Unauthorized Mexican immigrants are no longer the majority of those living in the country illegally, according to a new analysis by the Pew Research Center. Of the 10.5 million undocumented immigrants in the U.S. in 2017, 4.9 million were Mexicans and 5.5 million were non-Mexicans. There has, however, been a surge in migration particularly from the "Northern Triangle" of Guatemala, El Salvador and Honduras.
The U.S. reached a peak of 12.2 million unauthorized immigrants in 2007, and 6.9 million of those immigrants came from Mexico. The number of apprehensions of Mexican migrants at the border has also significantly decreased over the past decade, while apprehensions of non-Mexicans have increased over the last three fiscal years, according to Pew.
Along with Northern Triangle countries, there has been an uptick in unauthorized immigration from India and Venezuela since 2007.
While the number of unauthorized immigrants has fallen by 14% over the last decade, the number of legal immigrants in the U.S. has been growing. From 2007 to 2017, the number of lawful immigrants rose to 35.2 million.
The study says that "a growing share" of undocumented immigrants are not crossing into the U.S. illegally, but instead are probably arriving in the U.S. with legal temporary visas and stay beyond their required departure date.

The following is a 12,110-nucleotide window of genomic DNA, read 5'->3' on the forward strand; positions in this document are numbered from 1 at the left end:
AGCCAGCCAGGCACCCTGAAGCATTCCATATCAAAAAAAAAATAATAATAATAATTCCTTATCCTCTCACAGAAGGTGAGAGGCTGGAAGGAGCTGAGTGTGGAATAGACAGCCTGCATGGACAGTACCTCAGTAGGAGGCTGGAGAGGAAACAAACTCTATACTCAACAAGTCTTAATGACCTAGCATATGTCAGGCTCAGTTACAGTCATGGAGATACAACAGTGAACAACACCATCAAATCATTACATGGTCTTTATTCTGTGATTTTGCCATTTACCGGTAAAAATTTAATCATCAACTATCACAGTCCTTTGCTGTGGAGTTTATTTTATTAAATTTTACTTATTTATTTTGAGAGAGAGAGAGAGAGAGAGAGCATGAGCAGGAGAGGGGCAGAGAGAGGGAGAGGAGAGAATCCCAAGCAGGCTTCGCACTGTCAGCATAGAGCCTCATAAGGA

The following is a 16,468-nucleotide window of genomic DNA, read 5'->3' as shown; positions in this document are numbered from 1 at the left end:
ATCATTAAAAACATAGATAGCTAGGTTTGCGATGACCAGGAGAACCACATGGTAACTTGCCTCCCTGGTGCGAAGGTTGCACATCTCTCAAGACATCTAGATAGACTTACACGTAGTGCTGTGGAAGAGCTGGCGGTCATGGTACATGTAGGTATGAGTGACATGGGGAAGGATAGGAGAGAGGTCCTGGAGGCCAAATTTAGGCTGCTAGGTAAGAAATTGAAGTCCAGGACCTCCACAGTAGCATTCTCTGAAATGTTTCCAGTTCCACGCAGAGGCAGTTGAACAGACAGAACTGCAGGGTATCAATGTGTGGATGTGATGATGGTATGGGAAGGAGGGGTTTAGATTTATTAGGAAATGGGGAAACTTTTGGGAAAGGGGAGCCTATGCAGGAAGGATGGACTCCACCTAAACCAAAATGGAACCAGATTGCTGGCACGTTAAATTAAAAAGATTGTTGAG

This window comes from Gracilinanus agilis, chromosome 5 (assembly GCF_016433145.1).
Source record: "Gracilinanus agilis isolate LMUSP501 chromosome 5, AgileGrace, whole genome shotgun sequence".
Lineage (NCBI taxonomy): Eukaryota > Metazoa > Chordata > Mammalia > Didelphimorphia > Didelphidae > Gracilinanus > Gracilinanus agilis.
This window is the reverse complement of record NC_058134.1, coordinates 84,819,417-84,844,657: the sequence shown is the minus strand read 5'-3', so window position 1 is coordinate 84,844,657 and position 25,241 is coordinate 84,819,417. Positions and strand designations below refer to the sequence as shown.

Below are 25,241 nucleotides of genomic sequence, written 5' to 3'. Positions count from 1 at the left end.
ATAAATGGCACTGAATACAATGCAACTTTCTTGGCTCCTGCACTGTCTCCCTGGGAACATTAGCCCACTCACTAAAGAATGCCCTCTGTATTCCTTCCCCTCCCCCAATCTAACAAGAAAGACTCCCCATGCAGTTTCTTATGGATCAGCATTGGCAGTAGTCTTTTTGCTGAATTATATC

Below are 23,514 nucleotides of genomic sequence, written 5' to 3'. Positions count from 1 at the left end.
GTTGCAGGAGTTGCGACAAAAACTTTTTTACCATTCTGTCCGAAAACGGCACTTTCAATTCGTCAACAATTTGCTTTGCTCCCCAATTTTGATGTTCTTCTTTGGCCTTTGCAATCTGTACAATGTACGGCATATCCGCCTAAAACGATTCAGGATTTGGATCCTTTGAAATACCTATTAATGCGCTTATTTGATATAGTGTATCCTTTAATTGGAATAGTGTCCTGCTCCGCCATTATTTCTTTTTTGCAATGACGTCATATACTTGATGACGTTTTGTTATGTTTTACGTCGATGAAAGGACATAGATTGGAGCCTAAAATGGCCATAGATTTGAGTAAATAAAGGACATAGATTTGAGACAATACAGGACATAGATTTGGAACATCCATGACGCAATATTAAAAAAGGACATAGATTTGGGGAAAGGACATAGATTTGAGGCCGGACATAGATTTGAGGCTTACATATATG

Pew found that most of the unauthorized immigrants in the U.S. are long-term residents, with 66% living in the country for over 10 years. Around 1.5 million of these immigrants have temporary permission to stay in the U.S., but their status could soon be revoked, like recipients of Temporary Protected Status or the Deferred Action for Childhood Arrivals program.
This data comes as President Trump has tried to stem the tide of primarily Central American migrants from crossing the border. Thethis week with Mr. Trump calling off threats of tariffs in exchange for more assistance from Mexico in keeping migrants from crossing the southern border into the U.S.
Mexico has agreed to accelerate its national guard presence on the southern border starting Monday. It's also agreed to expand a program requiring asylum seekers to remain in Mexico while their claims are being processed. The administration claims these stipulations are all new, but former Homeland Security Secretary Kirstjen Nielsen had announced this asylum plan last December.
Both governments have imposed a 90-day window to see if the measures are effective at tempering concerns along the border.